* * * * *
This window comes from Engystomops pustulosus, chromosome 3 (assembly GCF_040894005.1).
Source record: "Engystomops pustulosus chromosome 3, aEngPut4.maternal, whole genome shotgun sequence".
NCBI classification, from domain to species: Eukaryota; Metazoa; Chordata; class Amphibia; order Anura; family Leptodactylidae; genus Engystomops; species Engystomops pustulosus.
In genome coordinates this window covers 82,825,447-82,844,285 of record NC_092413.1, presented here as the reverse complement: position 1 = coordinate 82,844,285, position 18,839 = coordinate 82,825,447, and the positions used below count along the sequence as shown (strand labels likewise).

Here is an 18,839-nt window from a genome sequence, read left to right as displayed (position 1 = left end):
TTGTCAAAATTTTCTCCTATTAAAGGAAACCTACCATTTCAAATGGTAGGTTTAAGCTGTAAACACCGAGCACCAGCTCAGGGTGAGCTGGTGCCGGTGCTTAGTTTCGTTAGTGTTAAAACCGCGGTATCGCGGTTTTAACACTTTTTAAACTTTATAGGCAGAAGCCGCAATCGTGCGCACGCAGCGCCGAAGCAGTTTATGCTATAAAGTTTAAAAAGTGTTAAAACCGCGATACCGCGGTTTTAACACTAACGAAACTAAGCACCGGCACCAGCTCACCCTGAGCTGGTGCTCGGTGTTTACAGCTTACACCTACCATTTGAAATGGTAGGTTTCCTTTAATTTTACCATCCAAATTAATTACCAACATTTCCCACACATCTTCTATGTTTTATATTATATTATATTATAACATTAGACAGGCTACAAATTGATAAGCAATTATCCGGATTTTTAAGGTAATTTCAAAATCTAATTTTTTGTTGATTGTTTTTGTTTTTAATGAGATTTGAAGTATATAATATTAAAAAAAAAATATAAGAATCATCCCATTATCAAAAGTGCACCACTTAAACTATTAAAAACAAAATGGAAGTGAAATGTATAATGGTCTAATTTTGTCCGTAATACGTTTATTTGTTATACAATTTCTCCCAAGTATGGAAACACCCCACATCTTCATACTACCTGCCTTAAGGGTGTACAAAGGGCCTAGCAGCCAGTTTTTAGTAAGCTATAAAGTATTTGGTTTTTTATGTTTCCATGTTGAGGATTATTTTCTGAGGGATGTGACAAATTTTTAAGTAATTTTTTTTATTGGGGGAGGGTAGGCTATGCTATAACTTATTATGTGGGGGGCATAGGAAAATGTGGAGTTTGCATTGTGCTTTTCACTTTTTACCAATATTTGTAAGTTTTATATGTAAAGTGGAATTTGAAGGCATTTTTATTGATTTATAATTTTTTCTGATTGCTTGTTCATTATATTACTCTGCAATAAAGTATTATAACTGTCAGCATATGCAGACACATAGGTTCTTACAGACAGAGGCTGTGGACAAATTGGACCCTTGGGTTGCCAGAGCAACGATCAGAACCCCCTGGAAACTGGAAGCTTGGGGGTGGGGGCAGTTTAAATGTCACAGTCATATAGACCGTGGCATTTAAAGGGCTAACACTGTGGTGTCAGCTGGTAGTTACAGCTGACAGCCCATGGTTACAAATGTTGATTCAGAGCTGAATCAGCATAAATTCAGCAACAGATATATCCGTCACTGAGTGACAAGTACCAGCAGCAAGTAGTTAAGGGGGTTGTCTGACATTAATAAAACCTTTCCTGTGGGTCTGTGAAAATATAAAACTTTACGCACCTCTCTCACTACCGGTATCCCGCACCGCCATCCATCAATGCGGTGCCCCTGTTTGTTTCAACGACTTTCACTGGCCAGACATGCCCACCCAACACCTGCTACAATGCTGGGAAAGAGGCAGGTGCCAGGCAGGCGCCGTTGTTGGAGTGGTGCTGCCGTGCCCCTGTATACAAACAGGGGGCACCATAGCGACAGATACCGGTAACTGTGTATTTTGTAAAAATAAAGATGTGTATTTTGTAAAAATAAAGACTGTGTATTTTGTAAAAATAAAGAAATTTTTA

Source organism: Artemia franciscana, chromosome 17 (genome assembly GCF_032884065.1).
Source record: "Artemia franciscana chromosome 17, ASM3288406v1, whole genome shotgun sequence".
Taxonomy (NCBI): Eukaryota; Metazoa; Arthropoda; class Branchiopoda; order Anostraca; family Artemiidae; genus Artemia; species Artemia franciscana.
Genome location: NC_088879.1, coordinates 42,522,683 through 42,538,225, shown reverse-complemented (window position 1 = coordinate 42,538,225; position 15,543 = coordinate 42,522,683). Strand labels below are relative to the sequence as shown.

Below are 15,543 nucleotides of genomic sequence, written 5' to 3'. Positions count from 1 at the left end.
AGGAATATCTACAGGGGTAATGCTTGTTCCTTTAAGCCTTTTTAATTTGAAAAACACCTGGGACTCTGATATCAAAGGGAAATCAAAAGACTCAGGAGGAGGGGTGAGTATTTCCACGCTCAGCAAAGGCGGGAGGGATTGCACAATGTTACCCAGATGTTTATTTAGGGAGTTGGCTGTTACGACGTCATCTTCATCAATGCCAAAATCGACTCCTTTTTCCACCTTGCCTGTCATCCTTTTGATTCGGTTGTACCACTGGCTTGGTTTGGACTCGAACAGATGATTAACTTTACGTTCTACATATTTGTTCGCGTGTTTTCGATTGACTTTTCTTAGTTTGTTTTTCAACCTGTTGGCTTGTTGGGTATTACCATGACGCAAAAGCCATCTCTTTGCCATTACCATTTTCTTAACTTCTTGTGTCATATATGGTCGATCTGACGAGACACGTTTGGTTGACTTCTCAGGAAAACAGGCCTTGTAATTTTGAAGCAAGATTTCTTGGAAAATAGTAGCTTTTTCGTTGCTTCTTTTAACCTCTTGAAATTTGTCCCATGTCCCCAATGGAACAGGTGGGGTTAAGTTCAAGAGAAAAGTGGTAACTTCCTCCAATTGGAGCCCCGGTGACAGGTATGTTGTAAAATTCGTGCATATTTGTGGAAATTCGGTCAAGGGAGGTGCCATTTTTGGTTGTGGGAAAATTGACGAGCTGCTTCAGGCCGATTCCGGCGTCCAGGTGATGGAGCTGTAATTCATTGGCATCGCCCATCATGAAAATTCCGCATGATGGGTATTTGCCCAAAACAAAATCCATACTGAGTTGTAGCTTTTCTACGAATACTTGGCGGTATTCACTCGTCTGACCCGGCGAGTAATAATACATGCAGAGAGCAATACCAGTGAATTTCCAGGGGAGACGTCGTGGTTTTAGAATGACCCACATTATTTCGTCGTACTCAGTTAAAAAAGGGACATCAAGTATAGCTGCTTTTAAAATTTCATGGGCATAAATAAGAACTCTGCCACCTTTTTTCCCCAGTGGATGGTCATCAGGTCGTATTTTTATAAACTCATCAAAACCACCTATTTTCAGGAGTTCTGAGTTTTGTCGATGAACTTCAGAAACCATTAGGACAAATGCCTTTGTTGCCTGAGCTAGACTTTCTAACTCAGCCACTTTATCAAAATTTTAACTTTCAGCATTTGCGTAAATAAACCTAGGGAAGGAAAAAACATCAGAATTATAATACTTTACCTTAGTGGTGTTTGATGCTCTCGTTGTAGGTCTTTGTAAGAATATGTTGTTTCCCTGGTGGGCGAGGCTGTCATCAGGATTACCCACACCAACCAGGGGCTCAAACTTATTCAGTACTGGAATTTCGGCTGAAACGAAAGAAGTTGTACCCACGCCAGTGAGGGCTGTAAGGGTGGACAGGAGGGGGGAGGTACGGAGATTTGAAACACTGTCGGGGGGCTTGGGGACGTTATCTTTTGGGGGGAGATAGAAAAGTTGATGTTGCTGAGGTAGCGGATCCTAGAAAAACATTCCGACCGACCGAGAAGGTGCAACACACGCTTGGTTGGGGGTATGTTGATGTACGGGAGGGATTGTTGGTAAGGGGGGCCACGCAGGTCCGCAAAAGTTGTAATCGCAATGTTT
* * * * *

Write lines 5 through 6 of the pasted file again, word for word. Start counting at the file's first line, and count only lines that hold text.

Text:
Here is an 18,839-nt window from a genome sequence, read left to right as displayed (position 1 = left end):
TTGTCAAAATTTTCTCCTATTAAAGGAAACCTACCATTTCAAATGGTAGGTTTAAGCTGTAAACACCGAGCACCAGCTCAGGGTGAGCTGGTGCCGGTGCTTAGTTTCGTTAGTGTTAAAACCGCGGTATCGCGGTTTTAACACTTTTTAAACTTTATAGGCAGAAGCCGCAATCGTGCGCACGCAGCGCCGAAGCAGTTTATGCTATAAAGTTTAAAAAGTGTTAAAACCGCGATACCGCGGTTTTAACACTAACGAAACTAAGCACCGGCACCAGCTCACCCTGAGCTGGTGCTCGGTGTTTACAGCTTACACCTACCATTTGAAATGGTAGGTTTCCTTTAATTTTACCATCCAAATTAATTACCAACATTTCCCACACATCTTCTATGTTTTATATTATATTATATTATAACATTAGACAGGCTACAAATTGATAAGCAATTATCCGGATTTTTAAGGTAATTTCAAAATCTAATTTTTTGTTGATTGTTTTTGTTTTTAATGAGATTTGAAGTATATAATATTAAAAAAAAAATATAAGAATCATCCCATTATCAAAAGTGCACCACTTAAACTATTAAAAACAAAATGGAAGTGAAATGTATAATGGTCTAATTTTGTCCGTAATACGTTTATTTGTTATACAATTTCTCCCAAGTATGGAAACACCCCACATCTTCATACTACCTGCCTTAAGGGTGTACAAAGGGCCTAGCAGCCAGTTTTTAGTAAGCTATAAAGTATTTGGTTTTTTATGTTTCCATGTTGAGGATTATTTTCTGAGGGATGTGACAAATTTTTAAGTAATTTTTTTTATTGGGGGAGGGTAGGCTATGCTATAACTTATTATGTGGGGGGCATAGGAAAATGTGGAGTTTGCATTGTGCTTTTCACTTTTTACCAATATTTGTAAGTTTTATATGTAAAGTGGAATTTGAAGGCATTTTTATTGATTTATAATTTTTTCTGATTGCTTGTTCATTATATTACTCTGCAATAAAGTATTATAACTGTCAGCATATGCAGACACATAGGTTCTTACAGACAGAGGCTGTGGACAAATTGGACCCTTGGGTTGCCAGAGCAACGATCAGAACCCCCTGGAAACTGGAAGCTTGGGGGTGGGGGCAGTTTAAATGTCACAGTCATATAGACCGTGGCATTTAAAGGGCTAACACTGTGGTGTCAGCTGGTAGTTACAGCTGACAGCCCATGGTTACAAATGTTGATTCAGAGCTGAATCAGCATAAATTCAGCAACAGATATATCCGTCACTGAGTGACAAGTACCAGCAGCAAGTAGTTAAGGGGGTTGTCTGACATTAATAAAACCTTTCCTGTGGGTCTGTGAAAATATAAAACTTTACGCACCTCTCTCACTACCGGTATCCCGCACCGCCATCCATCAATGCGGTGCCCCTGTTTGTTTCAACGACTTTCACTGGCCAGACATGCCCACCCAACACCTGCTACAATGCTGGGAAAGAGGCAGGTGCCAGGCAGGCGCCGTTGTTGGAGTGGTGCTGCCGTGCCCCTGTATACAAACAGGGGGCACCATAGCGACAGATACCGGTAACTGTGTATTTTGTAAAAATAAAGATGTGTATTTTGTAAAAATAAAGACTGTGTATTTTGTAAAAATAAAGAAATTTTTA